LAKE CHARLES, LA (KPLC) - Keratoconus is a rare disease not many people know about aside from those who suffer from it.
"People that have keratoconus, their corneas start to take on an abnormal shape that gives them a very high level of astigmatism," says Ophthalmologist Doctor Charles Thompson.
Unlike many people with bad eyes or astigmatism, glasses can't help people with Keratoconus. Erica Reed suffered for years before she was finally diagnosed.
"I noticed a gradual decrease in my vision," Reed says, "And I questioned if I can wear contacts. I was told I couldn't wear contacts. When I finally went to another doctor, I was diagnosed with Keratoconus and I was told contacts were going to be the best bet to get the vision where I wanted it to be at."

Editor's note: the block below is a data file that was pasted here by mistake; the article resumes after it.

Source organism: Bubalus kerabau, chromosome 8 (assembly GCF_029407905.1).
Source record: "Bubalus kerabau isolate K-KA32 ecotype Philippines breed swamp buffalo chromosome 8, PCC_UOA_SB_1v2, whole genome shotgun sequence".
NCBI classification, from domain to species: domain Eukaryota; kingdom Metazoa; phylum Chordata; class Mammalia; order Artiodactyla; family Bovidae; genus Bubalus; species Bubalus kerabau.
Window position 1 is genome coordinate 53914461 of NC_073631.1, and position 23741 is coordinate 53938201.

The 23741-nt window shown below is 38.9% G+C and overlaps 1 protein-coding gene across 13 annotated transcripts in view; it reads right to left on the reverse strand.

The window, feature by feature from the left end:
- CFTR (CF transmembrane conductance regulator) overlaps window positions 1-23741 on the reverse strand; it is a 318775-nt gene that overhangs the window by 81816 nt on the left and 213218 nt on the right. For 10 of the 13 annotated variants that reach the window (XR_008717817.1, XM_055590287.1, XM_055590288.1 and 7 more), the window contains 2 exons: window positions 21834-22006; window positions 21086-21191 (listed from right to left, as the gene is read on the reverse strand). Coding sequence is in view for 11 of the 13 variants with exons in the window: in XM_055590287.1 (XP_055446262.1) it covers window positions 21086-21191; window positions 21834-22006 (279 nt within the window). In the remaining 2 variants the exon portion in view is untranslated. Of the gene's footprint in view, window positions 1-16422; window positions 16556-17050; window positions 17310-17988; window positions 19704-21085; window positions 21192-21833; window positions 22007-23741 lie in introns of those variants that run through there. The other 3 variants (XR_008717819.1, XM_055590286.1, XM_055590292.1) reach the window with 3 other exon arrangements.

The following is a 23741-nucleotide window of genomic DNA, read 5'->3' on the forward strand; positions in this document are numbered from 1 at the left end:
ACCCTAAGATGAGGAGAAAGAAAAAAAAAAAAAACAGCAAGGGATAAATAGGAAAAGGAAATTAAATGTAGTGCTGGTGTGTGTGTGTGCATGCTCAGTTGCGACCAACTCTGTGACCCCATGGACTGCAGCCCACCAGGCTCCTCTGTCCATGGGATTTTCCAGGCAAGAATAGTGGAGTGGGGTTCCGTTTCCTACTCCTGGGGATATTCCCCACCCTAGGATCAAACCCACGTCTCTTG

Unfortunately, there aren't many ways to correct the disease. Thompson says, "From the mild cases to the severe cases, you're looking at different types of specialized contacts to kind of maximum corrector vision."
For Reed, she had no idea how bad her vision was until she got specialized contacts to help curve her disease.
Reed says, "That was good vision to me until I was straining on the computer. I was getting headaches trying to see and I just thought, you know, once I got my contacts it was like a whole New World opened up for me. I could see everything it was amazing"
Now, her contacts are the only way she can function through life. "I wear my contacts from the time I wake up till the time I go to bed," Reed says, "Because if I don't everything is just a figure I can't see detail."
For severe cases, surgery and cornea replacement are sometimes necessary. Until now, insurance didn't cover surgery for the disease but starting in 2019, a surgery to stabilize the vision and the disease will be covered under some insurance plans.